The Sacher-Torte's Not-So-Secret History
Image Credit: Sacher-Torte

A Prince engaging in some dinner diplomacy, an unwell head chef, a gifted apprentice — the origins of the sacher-torte are a nod to both fate and skill. 

The story goes that in 1832, the Austrian statesman, Prince Klemens von Metternich, wanted to impress some of his guests at a banquet. It is difficult to understate the importance of one of Prince Metternich’s dinners; he was after all a central figure in the “Concert of Europe” — the quest to maintain the balance of powers among the various players — for over 30 years. Metternich’s kitchen staff was well aware of what was expected of them on such occasions: a meal that defied expectations. There was just one hitch though — the day of the banquet was when the chef in charge took ill. 

There was nothing to be done: the dinner had to go ahead as planned. The chef asked his apprentice — a 16-year-old who was already displaying consummate skill in matters culinary — to take over the final preparations. Among the apprentice’s responsibilities was to prepare the night’s piece de resistance — the dessert. The brief from his mentor? Reportedly, “I hope you won’t disgrace me tonight.”

The teenaged chef, whose name was Franz Sacher, decided that he would stick with classic flavours and ingredients to come up with a new confection. The dish he created — a chocolate cake with apricot jam and an iced chocolate glazing — made a great impression on the distinguished members of the party. Prince Metternich immediately declared that it was worthy of being served as an Imperial dessert. And so the sacher-torte, named for its creator, came into existence.

If this part of its journey wasn’t intriguing enough, more was to follow. Franz’s son Eduard received the family recipe and made his own improvements to it. Initially employed with the Demel patisserie, Eduard set up his own establishment, the Hotel Sacher, sometime in the 1870s. But by the 1930s, the hotel was facing bankruptcy, and Eduard’s son (also named Eduard) sought employment a Demel as well. He sold the patisserie single ownership of an “Eduard Sacher Torte”. 

By 1938, the sacher-torte’s history was about to get muddied. Hotel Sacher had begun to resell the sacher-torte, rebranding it as “the Original Sacher-Torte”. Meanwhile, Demel insisted that they had bought the rights to it. The dispute would rage for the next two decades until a court decided that only Hotel Sacher could use the “Original Sacher-Torte” name. Demel called their cakes the “Eduard Sacher Torte” and later, simply Demel sacher-torte.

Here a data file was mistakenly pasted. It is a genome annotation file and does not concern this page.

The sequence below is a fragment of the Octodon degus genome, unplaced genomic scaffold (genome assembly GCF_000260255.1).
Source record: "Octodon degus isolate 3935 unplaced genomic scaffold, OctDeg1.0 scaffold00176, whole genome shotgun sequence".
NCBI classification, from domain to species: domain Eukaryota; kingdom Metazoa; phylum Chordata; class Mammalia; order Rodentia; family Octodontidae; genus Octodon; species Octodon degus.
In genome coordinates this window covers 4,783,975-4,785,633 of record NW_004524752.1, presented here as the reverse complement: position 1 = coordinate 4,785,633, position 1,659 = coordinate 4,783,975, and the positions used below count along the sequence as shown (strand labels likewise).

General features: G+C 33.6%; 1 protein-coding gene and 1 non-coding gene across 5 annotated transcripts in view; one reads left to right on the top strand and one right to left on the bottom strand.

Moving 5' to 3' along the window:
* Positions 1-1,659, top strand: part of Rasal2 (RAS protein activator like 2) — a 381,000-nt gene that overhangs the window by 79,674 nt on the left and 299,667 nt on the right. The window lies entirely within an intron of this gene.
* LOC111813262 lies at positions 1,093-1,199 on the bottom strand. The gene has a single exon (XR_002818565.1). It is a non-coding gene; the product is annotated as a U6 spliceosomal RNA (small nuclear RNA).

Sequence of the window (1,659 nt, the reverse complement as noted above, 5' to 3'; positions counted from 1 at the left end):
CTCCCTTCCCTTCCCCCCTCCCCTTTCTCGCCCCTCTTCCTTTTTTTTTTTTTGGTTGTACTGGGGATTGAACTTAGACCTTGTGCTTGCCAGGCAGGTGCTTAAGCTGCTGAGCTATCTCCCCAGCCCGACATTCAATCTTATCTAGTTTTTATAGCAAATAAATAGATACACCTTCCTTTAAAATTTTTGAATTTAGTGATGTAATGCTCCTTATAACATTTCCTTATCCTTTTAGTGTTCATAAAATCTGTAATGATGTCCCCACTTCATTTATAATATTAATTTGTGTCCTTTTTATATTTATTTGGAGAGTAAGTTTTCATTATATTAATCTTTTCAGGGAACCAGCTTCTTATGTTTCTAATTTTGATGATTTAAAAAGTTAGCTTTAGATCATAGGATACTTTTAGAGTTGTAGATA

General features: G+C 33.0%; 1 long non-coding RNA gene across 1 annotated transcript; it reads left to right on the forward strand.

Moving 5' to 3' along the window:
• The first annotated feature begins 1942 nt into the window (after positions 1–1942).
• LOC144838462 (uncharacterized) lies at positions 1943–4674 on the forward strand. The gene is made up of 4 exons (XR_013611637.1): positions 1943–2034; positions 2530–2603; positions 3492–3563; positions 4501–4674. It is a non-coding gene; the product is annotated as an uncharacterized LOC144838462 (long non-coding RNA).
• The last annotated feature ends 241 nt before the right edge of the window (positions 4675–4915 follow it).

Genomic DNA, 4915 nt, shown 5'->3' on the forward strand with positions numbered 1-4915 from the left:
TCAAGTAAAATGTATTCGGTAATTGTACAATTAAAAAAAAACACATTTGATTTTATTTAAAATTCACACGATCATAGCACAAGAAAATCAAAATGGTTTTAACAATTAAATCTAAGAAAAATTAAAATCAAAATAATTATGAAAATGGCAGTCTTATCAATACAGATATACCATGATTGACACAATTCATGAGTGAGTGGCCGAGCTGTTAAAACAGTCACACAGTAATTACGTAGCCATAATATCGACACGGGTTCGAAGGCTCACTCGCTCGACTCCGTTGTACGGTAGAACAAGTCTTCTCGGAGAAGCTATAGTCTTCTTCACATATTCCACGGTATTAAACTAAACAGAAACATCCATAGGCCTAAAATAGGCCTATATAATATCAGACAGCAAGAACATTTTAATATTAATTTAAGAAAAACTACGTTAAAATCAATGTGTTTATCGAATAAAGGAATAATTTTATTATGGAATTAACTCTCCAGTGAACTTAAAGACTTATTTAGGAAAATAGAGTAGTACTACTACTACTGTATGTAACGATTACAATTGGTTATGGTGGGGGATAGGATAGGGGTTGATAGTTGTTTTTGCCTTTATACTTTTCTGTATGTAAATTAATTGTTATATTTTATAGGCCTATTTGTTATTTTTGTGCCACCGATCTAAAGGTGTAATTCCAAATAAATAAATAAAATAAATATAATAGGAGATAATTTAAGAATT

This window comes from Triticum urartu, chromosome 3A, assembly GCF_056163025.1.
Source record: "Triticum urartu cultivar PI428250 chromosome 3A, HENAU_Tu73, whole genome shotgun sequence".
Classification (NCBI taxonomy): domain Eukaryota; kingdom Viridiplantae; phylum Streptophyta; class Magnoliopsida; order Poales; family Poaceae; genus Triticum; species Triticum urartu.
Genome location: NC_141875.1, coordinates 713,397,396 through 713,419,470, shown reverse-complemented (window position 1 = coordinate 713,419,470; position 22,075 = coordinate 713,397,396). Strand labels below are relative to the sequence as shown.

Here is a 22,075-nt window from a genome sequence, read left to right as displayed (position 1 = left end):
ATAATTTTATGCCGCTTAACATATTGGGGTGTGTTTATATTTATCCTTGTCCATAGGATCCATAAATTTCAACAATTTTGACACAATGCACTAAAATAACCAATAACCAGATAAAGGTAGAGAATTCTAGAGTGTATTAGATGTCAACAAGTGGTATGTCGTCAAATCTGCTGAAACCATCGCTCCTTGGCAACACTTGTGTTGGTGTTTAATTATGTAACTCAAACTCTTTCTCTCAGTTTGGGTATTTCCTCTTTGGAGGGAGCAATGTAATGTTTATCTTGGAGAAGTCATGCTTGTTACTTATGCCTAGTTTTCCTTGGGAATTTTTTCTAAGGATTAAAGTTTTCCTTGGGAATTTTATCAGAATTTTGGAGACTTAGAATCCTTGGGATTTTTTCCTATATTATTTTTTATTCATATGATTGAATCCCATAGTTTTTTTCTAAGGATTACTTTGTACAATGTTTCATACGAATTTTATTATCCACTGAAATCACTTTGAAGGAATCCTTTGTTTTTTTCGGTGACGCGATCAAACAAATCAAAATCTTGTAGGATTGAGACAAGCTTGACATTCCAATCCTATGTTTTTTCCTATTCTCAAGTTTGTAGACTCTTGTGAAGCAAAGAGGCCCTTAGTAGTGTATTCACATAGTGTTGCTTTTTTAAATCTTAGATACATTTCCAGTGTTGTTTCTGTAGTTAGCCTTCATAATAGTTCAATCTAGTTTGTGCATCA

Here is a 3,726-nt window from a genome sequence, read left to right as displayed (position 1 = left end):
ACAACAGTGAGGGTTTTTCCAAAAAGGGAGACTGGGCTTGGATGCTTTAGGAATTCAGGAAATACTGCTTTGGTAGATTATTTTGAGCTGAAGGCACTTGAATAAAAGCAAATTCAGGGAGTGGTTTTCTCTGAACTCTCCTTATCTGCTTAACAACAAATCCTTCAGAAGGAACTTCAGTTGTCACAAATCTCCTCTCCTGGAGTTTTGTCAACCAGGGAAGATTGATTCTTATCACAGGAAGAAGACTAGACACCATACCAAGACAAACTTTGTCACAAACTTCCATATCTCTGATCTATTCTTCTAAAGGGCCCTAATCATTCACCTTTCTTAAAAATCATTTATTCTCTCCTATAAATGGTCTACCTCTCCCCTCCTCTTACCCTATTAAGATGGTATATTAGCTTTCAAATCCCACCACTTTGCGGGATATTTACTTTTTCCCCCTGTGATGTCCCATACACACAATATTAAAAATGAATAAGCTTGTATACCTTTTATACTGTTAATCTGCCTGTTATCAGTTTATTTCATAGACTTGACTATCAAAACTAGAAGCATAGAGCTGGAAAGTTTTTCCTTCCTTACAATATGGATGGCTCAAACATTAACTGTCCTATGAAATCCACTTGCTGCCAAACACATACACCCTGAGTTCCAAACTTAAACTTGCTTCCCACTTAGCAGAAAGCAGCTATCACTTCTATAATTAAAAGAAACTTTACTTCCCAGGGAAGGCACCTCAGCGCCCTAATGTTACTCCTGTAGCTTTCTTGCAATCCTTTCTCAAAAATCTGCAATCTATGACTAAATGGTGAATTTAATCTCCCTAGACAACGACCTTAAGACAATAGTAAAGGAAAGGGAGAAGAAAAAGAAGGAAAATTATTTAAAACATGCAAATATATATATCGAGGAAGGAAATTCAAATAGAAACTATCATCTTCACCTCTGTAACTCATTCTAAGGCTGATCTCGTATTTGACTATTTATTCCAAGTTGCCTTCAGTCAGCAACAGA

The Original Sacher-Torte comes with a circular brand embossed into the chocolate glazing. (The brand/logo is made of chocolate too.) Since there’s a considerable amount of hype around the sacher-torte, many find their first bite of it to be almost anti-climatic. This is because the sacher-torte isn’t your typical moist, airy chocolate cake. Instead, it’s a drier, denser crumb that begs to be supplemented with forkfuls of the whipped cream that is served alongside. The sacher-torte at the Hotel Sacher is the best version of the dessert to try; anywhere else, and you won’t be getting the “Original” experience of course.

The ingredients for the sacher-torte seem like those for any other chocolate cake: flour, butter, eggs, sugar, dark chocolate, vanilla, apricot jam. But the process of making it is what separates it from other cakes. Every step is meant to ensure that the cake stays fresh and tastes better with every passing day — up to a period of two weeks. The glazing has to be prepared just so: not so thin that it cracks, not so thick that it doesn’t have that “iced” effect.

Part of its mystique is that the original recipe is a closely guarded secret: there are recipes for the sacher-torte, but none that emulate the one created by the Sacher family in every detail. And December 5 every year is now observed as "Sacher-Torte Day". Franz Sacher would approve.